Disclaimer: All information on this section is of a general nature.
Before making any investment decision, you should seek the relevant advice.

Market Opener – 09 Sep 2019

Local Markets Commentary
The Australian market opens a new week’s trade with influential data released by China over the weekend, and key data from Japan this morning, ahead of material economic indicators for the UK and Germany tonight.

In addition tonight, the UK PM is expected to again promote an early election. 

Over the weekend, a UK government minister resigned her position, citing the expulsion of other party members who last week voted against the PM’s proposals, and a meagre response to her request for details regarding the PM’s plans to secure a UK-EU separation deal that would satisfy UK parliamentarians and the EU.

Meanwhile, Hong Kong and its economy remain on watch following more violence yesterday during ongoing protests.

Yesterday, China reported a $US34.84B August trade surplus, following $US45.06B at the end of July. 

Exports fell 1% year-on-year, against a forecast 2.0% rise, and following 3.3% July year-on-year exports growth.

Imports declined 5.6% year-on-year, after falling 5.3% in July, and against expectations of a 6.0% fall.

Exports to the US notably dropped 16% year-on-year, while imports from the US tumbled 22.4%.

Post-ASX trade Friday, the People’s Bank of China eased, as anticipated last week, capital reserve levels for financial institutions. This, to boost lending.

Regionally today, Japan is expected to publish a final June quarter GDP estimate just prior to ASX-open.

Locally today, the Australian Bureau of Statistics (ABS) is due to release June lending, including housing finance, to households and business 11.30am AEST. 

Stocks trading ex-dividend today include CTX and MIN. Please see p4 for a detailed list.

In overnight Friday commodities trade, oil again settled higher. 

US gold futures (December) ultimately retreated further.

Iron ore (Nymex CFR China, 62% Fe) also extended Thursday’s fall, to settle below $US89.50/t.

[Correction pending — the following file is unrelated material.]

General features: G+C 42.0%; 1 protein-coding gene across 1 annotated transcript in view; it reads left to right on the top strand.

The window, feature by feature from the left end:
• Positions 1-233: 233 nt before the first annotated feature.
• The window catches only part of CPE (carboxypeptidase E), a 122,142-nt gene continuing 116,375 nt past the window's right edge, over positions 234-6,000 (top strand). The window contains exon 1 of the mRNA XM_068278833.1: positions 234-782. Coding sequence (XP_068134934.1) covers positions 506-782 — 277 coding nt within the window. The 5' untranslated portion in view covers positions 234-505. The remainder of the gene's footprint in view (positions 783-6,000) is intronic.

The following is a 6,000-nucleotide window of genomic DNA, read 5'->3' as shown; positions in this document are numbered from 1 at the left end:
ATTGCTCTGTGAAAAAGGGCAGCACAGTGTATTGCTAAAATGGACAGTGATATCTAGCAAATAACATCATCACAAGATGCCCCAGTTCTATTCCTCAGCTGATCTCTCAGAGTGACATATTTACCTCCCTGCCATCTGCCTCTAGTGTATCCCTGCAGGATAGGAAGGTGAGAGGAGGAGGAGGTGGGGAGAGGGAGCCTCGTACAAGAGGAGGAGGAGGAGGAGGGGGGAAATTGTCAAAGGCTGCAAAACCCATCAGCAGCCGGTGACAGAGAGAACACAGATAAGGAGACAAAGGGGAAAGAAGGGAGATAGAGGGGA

Over the weekend, China’s August iron ore imports were reported 4.2% higher for the month, at 94.85Mt.

For January – August, imports were 3.7% lower year-on-year, at 684.9Mt.

LME copper continued lower. Nickel swung, returning to a rally mode finish. Aluminium also turned, to record a slight fall.

The $A approached US68.45c after trading at ~US68.35c early Friday evening.

Overseas Market Commentary
Vacillating trade featured in various degrees across major European and US equities markets overnight Friday.

China’s central bank announced Friday that it would again ease financial institution reserve requirements in order to support greater lending.

This appeared to underwhelm, however, as China onlookers had been expecting broader stimulus.

In addition, the People’s Bank of China stated it would not be delivering ‘flood-like stimulus’. 

Some overnight Friday investors would also have kept in mind there was more to come from China, as in the August trade statistics, scheduled for release Sunday (yesterday).

Among early overnight Friday data releases, the euro zone’s final June quarter GDP growth came in at 0.2% for the three months, following 0.4% for the March quarter.

GDP was 1.2% higher at the end of the June quarter than a year earlier.

Germany’s July industrial production was reported 0.6% lower for the month following a 1.1% June fall. 

Later, the US August employment report came in mixed, the monthly new jobs tally estimated at 130,000 rather than the forecast ~160,000 - 175,000.

Hourly earnings were reported 3.2% higher year-on-year.

The participation rate increased by 0.2% to 63.2% and unemployment remained at 3.7%.

A speech by Federal Reserve chair Jerome Powell a few hours later offered a positive view of the US economy, maintaining the bank was neither expecting nor forecasting a domestic recession. At the same time Mr Powell assured the central bank would support the economy if needed. 

In the UK, the House of Lords approved a bill previously approved by the Commons, for the PM to request from the European Union (EU) a delay to UK-EU separation plans should there be no arrangements agreed by both the UK parliament and EU by 19 October.

Friday, a legal bid against the planned five-week parliamentary suspension until mid-October was rejected. A decision appeal is anticipated to be heard 17 September.

Over the weekend, a UK government minister resigned her position, ahead of an anticipated new push by the PM later today and tonight for an early election due to the UK parliament UK-European Union separation impasse.

Tonight in the US, July consumer credit is due.

Elsewhere, the UK and Germany report July trade figures.

The UK also publishes a monthly GDP estimate, plus industrial and manufacturing production.
Posted on 9/09/2019 8:00:00 AM

Back to top